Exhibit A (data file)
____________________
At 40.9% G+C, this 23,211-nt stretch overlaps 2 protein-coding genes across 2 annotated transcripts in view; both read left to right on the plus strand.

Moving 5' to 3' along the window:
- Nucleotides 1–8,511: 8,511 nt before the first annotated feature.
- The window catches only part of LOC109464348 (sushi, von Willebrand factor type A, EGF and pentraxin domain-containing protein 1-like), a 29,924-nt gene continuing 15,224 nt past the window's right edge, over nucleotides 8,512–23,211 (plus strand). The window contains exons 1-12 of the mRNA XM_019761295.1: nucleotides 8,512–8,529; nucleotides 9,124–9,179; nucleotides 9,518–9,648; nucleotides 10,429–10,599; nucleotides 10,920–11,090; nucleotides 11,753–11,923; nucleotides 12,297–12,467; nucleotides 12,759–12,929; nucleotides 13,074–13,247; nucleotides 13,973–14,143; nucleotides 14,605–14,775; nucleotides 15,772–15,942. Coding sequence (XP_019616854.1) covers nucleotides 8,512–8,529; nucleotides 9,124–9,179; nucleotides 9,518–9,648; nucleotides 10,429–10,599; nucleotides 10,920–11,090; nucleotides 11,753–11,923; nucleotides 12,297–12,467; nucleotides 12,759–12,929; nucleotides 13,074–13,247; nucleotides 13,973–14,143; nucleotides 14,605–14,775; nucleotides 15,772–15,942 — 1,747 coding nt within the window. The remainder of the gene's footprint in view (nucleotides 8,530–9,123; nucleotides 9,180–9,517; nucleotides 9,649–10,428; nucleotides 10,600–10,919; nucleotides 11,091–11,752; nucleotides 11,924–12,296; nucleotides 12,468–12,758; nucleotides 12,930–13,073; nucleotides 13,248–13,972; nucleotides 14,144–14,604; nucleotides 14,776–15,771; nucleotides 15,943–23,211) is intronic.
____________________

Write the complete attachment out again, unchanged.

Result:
At 40.9% G+C, this 23,211-nt stretch overlaps 2 protein-coding genes across 2 annotated transcripts in view; both read left to right on the plus strand.

Moving 5' to 3' along the window:
- Nucleotides 1–8,511: 8,511 nt before the first annotated feature.
- The window catches only part of LOC109464348 (sushi, von Willebrand factor type A, EGF and pentraxin domain-containing protein 1-like), a 29,924-nt gene continuing 15,224 nt past the window's right edge, over nucleotides 8,512–23,211 (plus strand). The window contains exons 1-12 of the mRNA XM_019761295.1: nucleotides 8,512–8,529; nucleotides 9,124–9,179; nucleotides 9,518–9,648; nucleotides 10,429–10,599; nucleotides 10,920–11,090; nucleotides 11,753–11,923; nucleotides 12,297–12,467; nucleotides 12,759–12,929; nucleotides 13,074–13,247; nucleotides 13,973–14,143; nucleotides 14,605–14,775; nucleotides 15,772–15,942. Coding sequence (XP_019616854.1) covers nucleotides 8,512–8,529; nucleotides 9,124–9,179; nucleotides 9,518–9,648; nucleotides 10,429–10,599; nucleotides 10,920–11,090; nucleotides 11,753–11,923; nucleotides 12,297–12,467; nucleotides 12,759–12,929; nucleotides 13,074–13,247; nucleotides 13,973–14,143; nucleotides 14,605–14,775; nucleotides 15,772–15,942 — 1,747 coding nt within the window. The remainder of the gene's footprint in view (nucleotides 8,530–9,123; nucleotides 9,180–9,517; nucleotides 9,649–10,428; nucleotides 10,600–10,919; nucleotides 11,091–11,752; nucleotides 11,924–12,296; nucleotides 12,468–12,758; nucleotides 12,930–13,073; nucleotides 13,248–13,972; nucleotides 14,144–14,604; nucleotides 14,776–15,771; nucleotides 15,943–23,211) is intronic.